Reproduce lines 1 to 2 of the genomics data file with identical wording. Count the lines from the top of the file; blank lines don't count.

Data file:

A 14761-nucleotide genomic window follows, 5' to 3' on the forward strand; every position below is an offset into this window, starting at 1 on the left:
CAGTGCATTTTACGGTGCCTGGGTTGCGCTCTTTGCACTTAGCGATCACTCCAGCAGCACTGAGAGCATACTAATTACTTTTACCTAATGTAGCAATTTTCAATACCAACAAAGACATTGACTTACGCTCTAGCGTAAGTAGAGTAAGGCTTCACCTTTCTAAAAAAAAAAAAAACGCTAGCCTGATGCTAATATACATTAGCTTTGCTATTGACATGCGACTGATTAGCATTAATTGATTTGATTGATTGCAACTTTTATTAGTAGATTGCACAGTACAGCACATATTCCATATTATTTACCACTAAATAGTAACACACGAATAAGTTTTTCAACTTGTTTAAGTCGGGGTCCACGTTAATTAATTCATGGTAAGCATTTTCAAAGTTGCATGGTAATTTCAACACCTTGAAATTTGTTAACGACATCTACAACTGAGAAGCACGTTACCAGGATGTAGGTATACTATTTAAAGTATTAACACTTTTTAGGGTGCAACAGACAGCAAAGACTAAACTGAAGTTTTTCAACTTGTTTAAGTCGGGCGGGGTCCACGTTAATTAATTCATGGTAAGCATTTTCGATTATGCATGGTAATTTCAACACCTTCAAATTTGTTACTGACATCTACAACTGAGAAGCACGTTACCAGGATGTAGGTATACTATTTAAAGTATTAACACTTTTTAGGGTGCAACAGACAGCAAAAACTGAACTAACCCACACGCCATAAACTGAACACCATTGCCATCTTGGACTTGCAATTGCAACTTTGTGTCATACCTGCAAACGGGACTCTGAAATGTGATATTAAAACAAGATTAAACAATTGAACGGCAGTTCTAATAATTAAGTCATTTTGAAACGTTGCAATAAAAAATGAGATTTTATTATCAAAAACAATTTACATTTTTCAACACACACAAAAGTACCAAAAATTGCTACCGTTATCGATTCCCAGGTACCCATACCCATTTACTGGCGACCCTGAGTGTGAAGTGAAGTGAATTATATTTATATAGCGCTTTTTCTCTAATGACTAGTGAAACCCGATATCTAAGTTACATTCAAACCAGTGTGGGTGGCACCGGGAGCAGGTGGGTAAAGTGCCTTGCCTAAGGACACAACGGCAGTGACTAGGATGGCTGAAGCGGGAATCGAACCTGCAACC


A 14761-nucleotide genomic window follows, 5' to 3' on the forward strand; every position below is an offset into this window, starting at 1 on the left:
CAGTGCATTTTACGGTGCCTGGGTTGCGCTCTTTGCACTTAGCGATCACTCCAGCAGCACTGAGAGCATACTAATTACTTTTACCTAATGTAGCAATTTTCAATACCAACAAAGACATTGACTTACGCTCTAGCGTAAGTAGAGTAAGGCTTCACCTTTCTAAAAAAAAAAAAAACGCTAGCCTGATGCTAATATACATTAGCTTTGCTATTGACATGCGACTGATTAGCATTAATTGATTTGATTGATTGCAACTTTTATTAGTAGATTGCACAGTACAGCACATATTCCATATTATTTACCACTAAATAGTAACACACGAATAAGTTTTTCAACTTGTTTAAGTCGGGGTCCACGTTAATTAATTCATGGTAAGCATTTTCAAAGTTGCATGGTAATTTCAACACCTTGAAATTTGTTAACGACATCTACAACTGAGAAGCACGTTACCAGGATGTAGGTATACTATTTAAAGTATTAACACTTTTTAGGGTGCAACAGACAGCAAAGACTAAACTGAAGTTTTTCAACTTGTTTAAGTCGGGCGGGGTCCACGTTAATTAATTCATGGTAAGCATTTTCGATTATGCATGGTAATTTCAACACCTTCAAATTTGTTACTGACATCTACAACTGAGAAGCACGTTACCAGGATGTAGGTATACTATTTAAAGTATTAACACTTTTTAGGGTGCAACAGACAGCAAAAACTGAACTAACCCACACGCCATAAACTGAACACCATTGCCATCTTGGACTTGCAATTGCAACTTTGTGTCATACCTGCAAACGGGACTCTGAAATGTGATATTAAAACAAGATTAAACAATTGAACGGCAGTTCTAATAATTAAGTCATTTTGAAACGTTGCAATAAAAAATGAGATTTTATTATCAAAAACAATTTACATTTTTCAACACACACAAAAGTACCAAAAATTGCTACCGTTATCGATTCCCAGGTACCCATACCCATTTACTGGCGACCCTGAGTGTGAAGTGAAGTGAATTATATTTATATAGCGCTTTTTCTCTAATGACTAGTGAAACCCGATATCTAAGTTACATTCAAACCAGTGTGGGTGGCACCGGGAGCAGGTGGGTAAAGTGCCTTGCCTAAGGACACAACGGCAGTGACTAGGATGGCTGAAGCGGGAATCGAACCTGCAACC